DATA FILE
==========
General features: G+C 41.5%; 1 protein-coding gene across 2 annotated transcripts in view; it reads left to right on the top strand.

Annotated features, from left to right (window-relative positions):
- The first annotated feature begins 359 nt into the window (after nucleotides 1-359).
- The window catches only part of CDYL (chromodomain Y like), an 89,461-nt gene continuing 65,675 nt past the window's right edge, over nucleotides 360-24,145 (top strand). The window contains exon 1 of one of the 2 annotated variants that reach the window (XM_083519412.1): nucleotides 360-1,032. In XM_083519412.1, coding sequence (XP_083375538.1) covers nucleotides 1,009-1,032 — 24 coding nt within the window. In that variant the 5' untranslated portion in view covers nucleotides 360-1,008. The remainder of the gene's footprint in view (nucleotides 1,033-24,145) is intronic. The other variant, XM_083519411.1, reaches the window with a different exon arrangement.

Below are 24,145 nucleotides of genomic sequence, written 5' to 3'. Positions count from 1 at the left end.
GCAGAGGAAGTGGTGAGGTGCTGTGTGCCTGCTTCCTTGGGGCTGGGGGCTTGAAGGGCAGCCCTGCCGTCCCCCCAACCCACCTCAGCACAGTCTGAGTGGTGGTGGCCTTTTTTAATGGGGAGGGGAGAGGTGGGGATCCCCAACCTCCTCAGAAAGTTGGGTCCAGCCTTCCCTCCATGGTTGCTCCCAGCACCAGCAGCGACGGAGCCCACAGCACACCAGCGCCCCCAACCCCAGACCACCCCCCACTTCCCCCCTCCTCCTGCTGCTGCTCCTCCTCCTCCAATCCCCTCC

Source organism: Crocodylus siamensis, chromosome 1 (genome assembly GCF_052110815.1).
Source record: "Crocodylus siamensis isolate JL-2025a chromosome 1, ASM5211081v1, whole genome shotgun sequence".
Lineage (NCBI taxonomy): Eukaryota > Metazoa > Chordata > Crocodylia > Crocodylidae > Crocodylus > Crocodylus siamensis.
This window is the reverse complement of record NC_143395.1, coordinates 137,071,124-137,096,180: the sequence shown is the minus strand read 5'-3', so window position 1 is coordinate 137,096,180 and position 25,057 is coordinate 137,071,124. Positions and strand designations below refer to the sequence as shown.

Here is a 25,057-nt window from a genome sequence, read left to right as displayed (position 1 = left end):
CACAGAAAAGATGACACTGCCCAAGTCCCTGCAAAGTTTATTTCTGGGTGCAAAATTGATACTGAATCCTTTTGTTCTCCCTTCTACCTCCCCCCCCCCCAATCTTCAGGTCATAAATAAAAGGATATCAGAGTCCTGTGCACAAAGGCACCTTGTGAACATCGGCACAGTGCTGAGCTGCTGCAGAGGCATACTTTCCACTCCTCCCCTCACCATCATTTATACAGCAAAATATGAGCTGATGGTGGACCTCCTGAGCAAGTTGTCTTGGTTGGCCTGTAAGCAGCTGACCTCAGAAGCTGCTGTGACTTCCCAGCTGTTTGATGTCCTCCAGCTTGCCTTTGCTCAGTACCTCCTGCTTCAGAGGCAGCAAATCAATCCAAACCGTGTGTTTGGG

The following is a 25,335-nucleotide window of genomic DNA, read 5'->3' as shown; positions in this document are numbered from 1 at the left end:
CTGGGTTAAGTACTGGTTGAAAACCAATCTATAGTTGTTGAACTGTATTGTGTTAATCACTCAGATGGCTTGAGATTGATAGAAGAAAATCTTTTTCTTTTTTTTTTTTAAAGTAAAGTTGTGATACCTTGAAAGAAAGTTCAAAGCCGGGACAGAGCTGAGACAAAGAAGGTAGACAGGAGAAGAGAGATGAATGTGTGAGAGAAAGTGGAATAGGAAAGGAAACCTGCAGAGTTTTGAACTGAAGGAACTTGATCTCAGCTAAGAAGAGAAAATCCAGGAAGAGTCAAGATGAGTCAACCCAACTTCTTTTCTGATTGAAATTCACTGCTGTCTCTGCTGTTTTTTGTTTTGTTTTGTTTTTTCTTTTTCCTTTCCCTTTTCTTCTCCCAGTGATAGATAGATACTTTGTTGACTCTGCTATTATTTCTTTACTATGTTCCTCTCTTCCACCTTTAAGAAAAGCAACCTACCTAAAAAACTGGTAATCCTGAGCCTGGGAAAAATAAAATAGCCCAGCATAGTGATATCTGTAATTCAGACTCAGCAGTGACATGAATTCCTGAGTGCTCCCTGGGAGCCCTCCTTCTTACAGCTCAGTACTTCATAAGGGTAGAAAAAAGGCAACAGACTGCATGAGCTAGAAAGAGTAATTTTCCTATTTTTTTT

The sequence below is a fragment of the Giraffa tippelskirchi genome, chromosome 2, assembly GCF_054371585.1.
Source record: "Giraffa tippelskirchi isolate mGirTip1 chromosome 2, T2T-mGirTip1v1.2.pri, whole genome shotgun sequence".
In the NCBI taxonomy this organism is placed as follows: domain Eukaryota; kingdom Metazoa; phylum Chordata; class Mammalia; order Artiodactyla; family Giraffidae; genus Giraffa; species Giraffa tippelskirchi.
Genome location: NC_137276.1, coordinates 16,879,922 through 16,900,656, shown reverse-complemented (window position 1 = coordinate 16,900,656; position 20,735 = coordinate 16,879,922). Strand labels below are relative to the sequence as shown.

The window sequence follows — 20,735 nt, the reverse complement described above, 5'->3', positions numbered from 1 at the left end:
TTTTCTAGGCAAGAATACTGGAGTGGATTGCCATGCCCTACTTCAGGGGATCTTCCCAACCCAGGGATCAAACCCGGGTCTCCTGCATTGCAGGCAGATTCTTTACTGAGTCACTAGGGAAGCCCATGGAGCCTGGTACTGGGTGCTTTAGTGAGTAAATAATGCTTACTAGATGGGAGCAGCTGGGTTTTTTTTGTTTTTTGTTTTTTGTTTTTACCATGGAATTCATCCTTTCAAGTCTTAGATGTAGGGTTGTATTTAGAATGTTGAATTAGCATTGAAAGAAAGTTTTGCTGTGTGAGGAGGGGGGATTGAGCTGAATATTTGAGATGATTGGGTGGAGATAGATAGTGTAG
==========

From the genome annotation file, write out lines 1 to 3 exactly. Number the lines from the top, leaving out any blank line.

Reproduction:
General features: G+C 41.5%; 1 protein-coding gene across 2 annotated transcripts in view; it reads left to right on the top strand.

Annotated features, from left to right (window-relative positions):
- The first annotated feature begins 359 nt into the window (after nucleotides 1-359).